Spring rain continues and I must decide whether to put seedlings outside while I’m at the farm this morning.
The first wave is in the ground, but the second is delayed so long I worry about them getting root bound. I discussed this with a farmer friend and she said not to worry. I don’t know. The basil is looking dire.
Greenhouse seedlings are coming in faster than I can get them in the ground. Yesterday I processed two trays of tomatoes, moving soil blocks to larger containers while I wait for the ground to dry. I expect they will develop more root structure before I get them in.
There are so many seedlings I grabbed another pallet from the garden to hold them all outside the garage. Moving them back and forth is getting to be a production.
I finished turning over the plot for the second wave. I broke a sweat, the work felt good. The process should be called “mud-suctioning” because with every spade of dirt the sound of suction-release was evident. Water stood in the bottom of the divots dug previously. Rain had beaten down the divots dug last week, making breaking them into soil suitable for planting easier. That is, if the ground ever dries.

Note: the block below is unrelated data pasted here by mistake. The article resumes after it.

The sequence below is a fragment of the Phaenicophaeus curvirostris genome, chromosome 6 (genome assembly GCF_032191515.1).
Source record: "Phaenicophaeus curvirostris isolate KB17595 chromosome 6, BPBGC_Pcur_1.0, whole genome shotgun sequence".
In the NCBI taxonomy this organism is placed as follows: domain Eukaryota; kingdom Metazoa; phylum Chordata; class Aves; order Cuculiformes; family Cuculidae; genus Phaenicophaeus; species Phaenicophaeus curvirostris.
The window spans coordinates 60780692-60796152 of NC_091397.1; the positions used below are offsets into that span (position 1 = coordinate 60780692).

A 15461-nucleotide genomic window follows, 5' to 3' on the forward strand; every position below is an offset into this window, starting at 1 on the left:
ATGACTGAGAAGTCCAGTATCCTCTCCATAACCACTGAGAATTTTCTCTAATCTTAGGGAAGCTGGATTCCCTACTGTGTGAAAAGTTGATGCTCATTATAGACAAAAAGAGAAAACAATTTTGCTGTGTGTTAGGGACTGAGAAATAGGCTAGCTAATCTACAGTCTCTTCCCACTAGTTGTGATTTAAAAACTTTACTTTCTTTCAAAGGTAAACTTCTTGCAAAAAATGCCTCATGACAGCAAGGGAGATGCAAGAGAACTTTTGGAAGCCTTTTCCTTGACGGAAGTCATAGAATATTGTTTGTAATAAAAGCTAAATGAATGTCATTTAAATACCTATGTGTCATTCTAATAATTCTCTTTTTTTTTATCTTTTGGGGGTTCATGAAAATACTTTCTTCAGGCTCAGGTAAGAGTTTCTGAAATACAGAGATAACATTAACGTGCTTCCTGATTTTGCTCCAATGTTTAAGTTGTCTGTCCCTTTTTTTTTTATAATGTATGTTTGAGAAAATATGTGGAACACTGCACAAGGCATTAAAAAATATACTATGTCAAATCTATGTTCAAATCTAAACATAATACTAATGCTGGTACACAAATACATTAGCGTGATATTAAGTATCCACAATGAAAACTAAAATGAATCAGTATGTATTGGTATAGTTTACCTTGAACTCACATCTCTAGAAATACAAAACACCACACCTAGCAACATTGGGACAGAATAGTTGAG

May has been a month of tension for this gardener, made worse by climate change. Wet springs combined with not enough time to garden has delayed planting and weeding. Even with May troubles we manage to harvest something.
The first wave of plantings is beginning to produce. We had kale and radishes, and harvested from the long-standing, ever-producing plot of garlic planted years ago. There is plenty for our kitchen.
Fresh kale, radishes and spring garlic in our salad of local farm-grown lettuce was welcome for dinner last night. Our spring share included lemon balm, of which I made tea to reduce anxiety and restlessness. I think it’s working. There is some left in the ice box if it isn’t.